JL is seemingly moving away from indiscriminate bombings and has moved towards the traditional religious view that bombings are unlawful unless there is immediate danger to the Muslim community of believers. This is not to say that there are not cells of radicals who do not approve of the direction that JL is now.seemingly taking.
Apparently the 36 year old bomber, Muhammad Nuh, was an admirer of Dr. Azahari, Jemaah Islamiyah's top bomb-maker, who was killed last year in a police raid. However, Jakartass can state categorically that the bomber was a total incompetent. I can also state that he still is, because he's now lying in hospital about to be interrogated by Jakarta's finest.
Anti-terror official Budi Cahyono said that the suspect was apparently acting alone and that . officers seized two bombs ready for detonation from his rented house, together with powder explosives, cables and a timer, but "nothing that could not have been bought at an ordinary market."
According to one TV report, the suspect's mother died earlier this year and he was extremely upset. The bomb did minimal damage: it cracked a window, and only injured the bomber who has now recovered consciousness.
And why A & W? It suffers from an image problem as its products, apart from root beer, are not mentioned with the same awe or opprobrium as Ronald's or the Colonel's. The newly renovated mall is in an area of Jakarta, Kramat Jati, which most expats would have problems finding. However, it has now become a minor tourist attraction for the residents of East Jakarta
So this is not the start of a campaign. There is no need for governments to issue travel warnings, except possibly to George Bush II. He is due in Indonesia in a week or so and can expect a very hot reception, not least because drought conditions continue. Oh, and the protests and demonstrations against his visit which have already begun.
So sang David Bowie and I suppose those few words are appropriate today, which is Hari Pahlawan (National Heroes Day). I'm not going to argue with SBY's choice of eight dead freedom fighters who have belatedly been designated National Heroes. I suppose that sixty years after the event has been sufficient time to evaluate their efforts, especially as the list includes four sultans and a couple of hajis, who were presumably pretty prominent in their heroic endeavours.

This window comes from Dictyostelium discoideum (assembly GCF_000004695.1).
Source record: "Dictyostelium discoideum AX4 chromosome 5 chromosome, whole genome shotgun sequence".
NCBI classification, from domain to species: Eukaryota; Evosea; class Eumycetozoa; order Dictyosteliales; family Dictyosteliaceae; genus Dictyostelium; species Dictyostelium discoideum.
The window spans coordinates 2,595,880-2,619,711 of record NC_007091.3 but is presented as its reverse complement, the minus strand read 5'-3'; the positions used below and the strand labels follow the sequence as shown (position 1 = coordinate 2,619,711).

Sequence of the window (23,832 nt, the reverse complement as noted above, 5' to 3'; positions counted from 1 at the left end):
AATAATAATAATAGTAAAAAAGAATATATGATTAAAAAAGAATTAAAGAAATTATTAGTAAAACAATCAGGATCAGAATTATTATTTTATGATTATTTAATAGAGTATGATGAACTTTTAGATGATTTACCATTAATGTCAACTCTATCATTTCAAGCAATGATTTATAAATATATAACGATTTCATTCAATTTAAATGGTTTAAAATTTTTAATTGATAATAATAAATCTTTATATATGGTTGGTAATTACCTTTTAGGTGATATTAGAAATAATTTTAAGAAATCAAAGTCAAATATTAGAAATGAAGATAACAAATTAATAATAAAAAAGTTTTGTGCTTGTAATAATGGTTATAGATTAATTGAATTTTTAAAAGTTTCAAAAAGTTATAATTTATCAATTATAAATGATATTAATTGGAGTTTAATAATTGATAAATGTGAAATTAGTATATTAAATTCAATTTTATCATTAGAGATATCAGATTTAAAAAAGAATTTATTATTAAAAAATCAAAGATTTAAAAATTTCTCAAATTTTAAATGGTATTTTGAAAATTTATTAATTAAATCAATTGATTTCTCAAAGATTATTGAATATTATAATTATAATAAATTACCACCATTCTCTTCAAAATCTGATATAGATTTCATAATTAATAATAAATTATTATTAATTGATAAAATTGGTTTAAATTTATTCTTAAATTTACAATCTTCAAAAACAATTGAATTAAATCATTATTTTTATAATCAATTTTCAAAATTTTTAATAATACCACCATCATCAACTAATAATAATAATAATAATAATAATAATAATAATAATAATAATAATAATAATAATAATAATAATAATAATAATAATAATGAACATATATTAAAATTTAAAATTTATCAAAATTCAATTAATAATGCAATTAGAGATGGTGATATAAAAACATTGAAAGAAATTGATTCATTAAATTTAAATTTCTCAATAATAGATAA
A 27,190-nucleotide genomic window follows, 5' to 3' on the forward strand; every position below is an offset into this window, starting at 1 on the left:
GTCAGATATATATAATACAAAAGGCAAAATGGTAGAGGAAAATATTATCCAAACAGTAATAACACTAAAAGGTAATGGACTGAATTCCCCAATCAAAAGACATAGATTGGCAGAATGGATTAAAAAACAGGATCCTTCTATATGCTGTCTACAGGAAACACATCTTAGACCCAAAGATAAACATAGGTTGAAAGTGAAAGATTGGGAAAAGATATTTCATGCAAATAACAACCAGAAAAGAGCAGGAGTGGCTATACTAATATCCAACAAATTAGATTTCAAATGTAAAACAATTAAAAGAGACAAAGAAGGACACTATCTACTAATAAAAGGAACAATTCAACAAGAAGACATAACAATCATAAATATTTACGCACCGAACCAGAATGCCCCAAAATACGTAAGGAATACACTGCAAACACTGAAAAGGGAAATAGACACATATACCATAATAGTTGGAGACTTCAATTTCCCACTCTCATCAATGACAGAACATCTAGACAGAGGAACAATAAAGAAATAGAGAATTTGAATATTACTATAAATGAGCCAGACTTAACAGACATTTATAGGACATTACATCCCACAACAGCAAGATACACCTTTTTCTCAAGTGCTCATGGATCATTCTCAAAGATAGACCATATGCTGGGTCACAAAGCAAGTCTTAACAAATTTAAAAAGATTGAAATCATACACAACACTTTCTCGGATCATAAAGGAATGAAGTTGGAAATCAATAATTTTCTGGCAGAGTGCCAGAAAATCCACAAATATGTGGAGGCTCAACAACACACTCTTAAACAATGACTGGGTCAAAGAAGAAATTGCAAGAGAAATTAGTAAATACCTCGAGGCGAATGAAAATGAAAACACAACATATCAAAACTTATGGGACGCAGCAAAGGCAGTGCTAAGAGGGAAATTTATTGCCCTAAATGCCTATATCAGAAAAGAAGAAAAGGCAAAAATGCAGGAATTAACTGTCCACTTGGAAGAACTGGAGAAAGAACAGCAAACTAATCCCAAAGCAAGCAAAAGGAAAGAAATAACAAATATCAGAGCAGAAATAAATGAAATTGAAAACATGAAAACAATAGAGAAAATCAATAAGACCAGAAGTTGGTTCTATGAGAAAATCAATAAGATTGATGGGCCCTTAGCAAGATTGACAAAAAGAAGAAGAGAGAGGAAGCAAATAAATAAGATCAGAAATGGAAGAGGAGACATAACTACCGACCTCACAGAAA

Not to belittle that list, I hereby humbly offer my own.
There was the young lass on my no. 46 bus rattling her homemade tambourine with a suckling child on her hip. Her singing was woefully out of tune, but I awarded her Rp.1,000 for her bravery in being there.
I have lived in the same house for nigh on 19 years. Several of my neighbours have lived here longer; we've watched each other's kids growing up. And we have shared the same electricity meter reader and the same postman in all that time. A commitment to a community is worthy of respect.
There's Ibu E., a local headmistress who didn't have a day off during the summer break. I asked her when she expected to have a holiday and she told me that she is due to retire in six years. Her dedication, and that of all teachers who, by encouraging their students to think, show they care, should be rewarded.
The above all contribute to society, albeit modestly without overt altruism. In my book, they are all heroes.
And there is a genuine heroine: Suciwati, the widow of the assassinated human rights activist, Munir.
How long must she continue to fight for closure? How long before the evildoers behind his murder are brought to book? She has lobbied worldwide and now that the Democrats in the Good Ol' USA have formed an opposition to George Bush II, it is beginning to look that Indonesia must heed calls for a resolution to the matter.
For Suciwati, this is not just a fight to find her husband's murderers; it's a challenge to the arrogant authorities who can act out of self interest rather than that of the state they are supposedly working for. Munir was a patriot; his killers weren't, and for that reason alone Suciwati is a national hero.
Because I'm extremely myopic, over six feet tall, not financially flush and a coward to boot, I've never owned or driven a car. Back in Blighty, I did enjoy driving hither and thither on my MZ 250, a bike that was my size and very easy to dismantle and reassemble, but there's no way I'd want to join the hordes of Hell's Cherubs on Jakarta's streets (and sidewalks).